The villain in the new Dreamworks animated flick is a modern-day Cruella De Vil: a gourmet-coffee-guzzling, SUV-driving, chattering homeowners' association president who, with cell phone glued to ear, is out to eradicate the woodland creatures encroaching on her little corner of suburbia.
Could Over the Hedge loosely based on comics bearing the same name be the first animated kiddie flick endorsed by the Urban Land Institute?
A group of animals led by Verne the turtle (Garry Shandling) awake from hibernation to find that a hedge has been erected around their small woodland outpost, and it's all that separates them from a neighborhood of new homes.
This innocent brood of foragers had been living a quiet existence, working together to stash away enough food to last them a winter and panic ensues when they discover their beloved berry bushes and nut trees are now manicured lawns with sprinkler systems and two-car garages.
Crafty raccoon R.J. (Bruce Willis) introduces the animals to what wonders lie on the other side of the hedge, a world where scavengers can find no end of tasty snacks, highly caffeinated fizzy drinks and gadgets with universal remotes. They are seduced by the goods, but ultimately realize that they still need to work together to survive.
The movie does a surprisingly decent job lampooning our mass-consumption-crazed culture. (A critter opens a bag of nacho chips and sets off an atomic blast of orange cheese coating that can be seen from space; humans are said to drive SUVs because we're forgetting how to walk.)
But it's a gentle kind of mockery. After all, the primary target audience for Over the Hedge comes from the "wrong side" of the hedge, having driven their kiddies to the film in giant SUVs, no doubt. Plus, the movie will be eagerly marketed on kids' meals, toys and advertisements. How long until you see a discarded Over the Hedge french fry sack littering a suburban greenspace near you?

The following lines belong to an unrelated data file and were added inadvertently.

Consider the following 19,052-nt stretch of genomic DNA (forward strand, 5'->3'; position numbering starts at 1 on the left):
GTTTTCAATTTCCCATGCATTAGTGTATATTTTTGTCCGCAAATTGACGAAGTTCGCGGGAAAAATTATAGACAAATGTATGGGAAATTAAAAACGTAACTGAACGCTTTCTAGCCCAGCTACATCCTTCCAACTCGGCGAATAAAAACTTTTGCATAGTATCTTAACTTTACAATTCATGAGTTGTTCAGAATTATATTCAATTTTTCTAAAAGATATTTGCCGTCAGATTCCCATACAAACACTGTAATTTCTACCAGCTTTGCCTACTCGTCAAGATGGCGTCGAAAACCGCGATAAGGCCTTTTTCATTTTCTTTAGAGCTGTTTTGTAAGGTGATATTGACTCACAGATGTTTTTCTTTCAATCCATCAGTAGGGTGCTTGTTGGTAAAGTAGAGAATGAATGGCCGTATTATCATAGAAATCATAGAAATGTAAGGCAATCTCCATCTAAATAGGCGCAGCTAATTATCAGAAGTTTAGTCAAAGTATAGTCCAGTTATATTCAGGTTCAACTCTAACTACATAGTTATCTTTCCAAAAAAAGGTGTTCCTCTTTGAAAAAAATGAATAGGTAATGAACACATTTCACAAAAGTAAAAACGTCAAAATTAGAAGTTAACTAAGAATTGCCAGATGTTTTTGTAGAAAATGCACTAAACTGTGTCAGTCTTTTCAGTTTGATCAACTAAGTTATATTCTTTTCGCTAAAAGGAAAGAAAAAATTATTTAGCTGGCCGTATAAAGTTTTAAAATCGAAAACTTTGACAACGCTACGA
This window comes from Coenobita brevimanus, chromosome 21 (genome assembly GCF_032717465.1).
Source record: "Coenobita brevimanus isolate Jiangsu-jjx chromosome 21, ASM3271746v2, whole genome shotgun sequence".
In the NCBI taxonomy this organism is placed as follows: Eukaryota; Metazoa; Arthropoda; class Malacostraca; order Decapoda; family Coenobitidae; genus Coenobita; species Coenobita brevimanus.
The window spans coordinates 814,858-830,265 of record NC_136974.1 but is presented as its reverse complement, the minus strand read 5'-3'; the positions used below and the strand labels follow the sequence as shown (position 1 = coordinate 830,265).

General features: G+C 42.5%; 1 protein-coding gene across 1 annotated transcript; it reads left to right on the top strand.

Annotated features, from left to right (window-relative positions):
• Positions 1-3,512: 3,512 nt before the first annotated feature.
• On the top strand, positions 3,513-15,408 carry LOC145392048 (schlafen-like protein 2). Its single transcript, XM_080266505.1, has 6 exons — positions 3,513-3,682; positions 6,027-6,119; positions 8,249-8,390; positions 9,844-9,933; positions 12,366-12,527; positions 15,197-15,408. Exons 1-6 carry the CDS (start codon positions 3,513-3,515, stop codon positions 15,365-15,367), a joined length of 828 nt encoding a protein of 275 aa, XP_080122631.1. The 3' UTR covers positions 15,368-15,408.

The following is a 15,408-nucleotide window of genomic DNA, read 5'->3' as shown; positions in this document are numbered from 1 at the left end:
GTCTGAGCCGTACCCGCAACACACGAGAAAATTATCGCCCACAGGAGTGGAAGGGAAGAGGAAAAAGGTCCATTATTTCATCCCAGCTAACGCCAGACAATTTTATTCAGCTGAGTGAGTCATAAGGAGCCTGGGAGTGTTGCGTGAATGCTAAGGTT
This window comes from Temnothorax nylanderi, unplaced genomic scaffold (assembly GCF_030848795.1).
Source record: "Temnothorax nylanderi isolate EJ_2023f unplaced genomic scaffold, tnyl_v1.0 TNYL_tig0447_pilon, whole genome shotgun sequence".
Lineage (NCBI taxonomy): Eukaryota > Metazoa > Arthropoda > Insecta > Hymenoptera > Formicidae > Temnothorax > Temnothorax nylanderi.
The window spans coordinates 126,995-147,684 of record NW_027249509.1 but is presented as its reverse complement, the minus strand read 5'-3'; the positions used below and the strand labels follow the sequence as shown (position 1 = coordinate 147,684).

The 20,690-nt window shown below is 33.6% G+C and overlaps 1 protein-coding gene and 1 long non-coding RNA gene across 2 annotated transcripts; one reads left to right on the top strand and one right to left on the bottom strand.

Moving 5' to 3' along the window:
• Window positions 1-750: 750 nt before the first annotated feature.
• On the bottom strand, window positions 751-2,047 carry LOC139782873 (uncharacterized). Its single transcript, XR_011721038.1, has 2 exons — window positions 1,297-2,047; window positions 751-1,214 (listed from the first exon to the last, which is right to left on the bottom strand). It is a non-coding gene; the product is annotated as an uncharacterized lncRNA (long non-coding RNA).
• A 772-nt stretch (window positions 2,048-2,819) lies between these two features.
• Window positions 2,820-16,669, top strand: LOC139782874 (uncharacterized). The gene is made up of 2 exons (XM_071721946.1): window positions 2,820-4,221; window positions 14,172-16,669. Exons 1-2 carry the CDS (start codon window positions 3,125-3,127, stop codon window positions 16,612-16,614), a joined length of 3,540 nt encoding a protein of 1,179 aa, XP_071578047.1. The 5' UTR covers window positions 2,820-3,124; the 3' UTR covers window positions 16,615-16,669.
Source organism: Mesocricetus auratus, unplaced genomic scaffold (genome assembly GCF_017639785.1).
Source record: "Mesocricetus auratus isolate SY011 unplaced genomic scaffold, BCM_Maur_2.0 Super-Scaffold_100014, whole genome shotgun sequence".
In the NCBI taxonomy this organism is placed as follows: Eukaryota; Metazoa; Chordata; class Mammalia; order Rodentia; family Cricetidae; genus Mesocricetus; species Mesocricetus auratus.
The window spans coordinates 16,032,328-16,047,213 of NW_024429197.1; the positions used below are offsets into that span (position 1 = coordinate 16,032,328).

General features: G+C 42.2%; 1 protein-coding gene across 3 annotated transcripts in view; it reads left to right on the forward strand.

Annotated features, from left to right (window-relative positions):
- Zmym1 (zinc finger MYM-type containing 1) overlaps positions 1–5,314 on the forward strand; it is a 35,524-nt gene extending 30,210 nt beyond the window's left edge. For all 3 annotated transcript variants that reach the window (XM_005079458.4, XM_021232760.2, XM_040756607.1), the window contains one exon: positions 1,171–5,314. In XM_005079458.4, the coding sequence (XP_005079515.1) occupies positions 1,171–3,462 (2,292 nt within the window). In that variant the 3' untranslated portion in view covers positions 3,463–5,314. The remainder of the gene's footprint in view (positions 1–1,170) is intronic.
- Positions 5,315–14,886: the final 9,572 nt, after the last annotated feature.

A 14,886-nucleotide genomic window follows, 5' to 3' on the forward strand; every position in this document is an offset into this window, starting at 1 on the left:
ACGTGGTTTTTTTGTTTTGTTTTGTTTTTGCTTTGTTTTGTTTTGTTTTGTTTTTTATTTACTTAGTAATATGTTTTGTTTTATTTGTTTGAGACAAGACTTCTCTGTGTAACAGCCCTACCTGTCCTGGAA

Mixed messages aside, Hedge also suffers from its own filmmakers' overindulgence. With too many celebrities lending their voices, the story becomes a cluttered mess of characters and a confusion of "name that B-lister" guesswork. In addition to Shandling and Willis, you get Wanda Sykes, Nick Nolte, William Shatner, Thomas Haden Church, Eugene Levy and Catherine O'Hara. Some funny, talented people but no one gets enough screen time to create a worthy and compelling character.
In the end, the movie seems slapped together, and it's difficult to find anything that stands out much like a poorly planned grid of sprawling, cookie-cutter suburbia.
Clare Pfeiffer Ramsey writes about film for Metro Times. Send comments to firstname.lastname@example.org.
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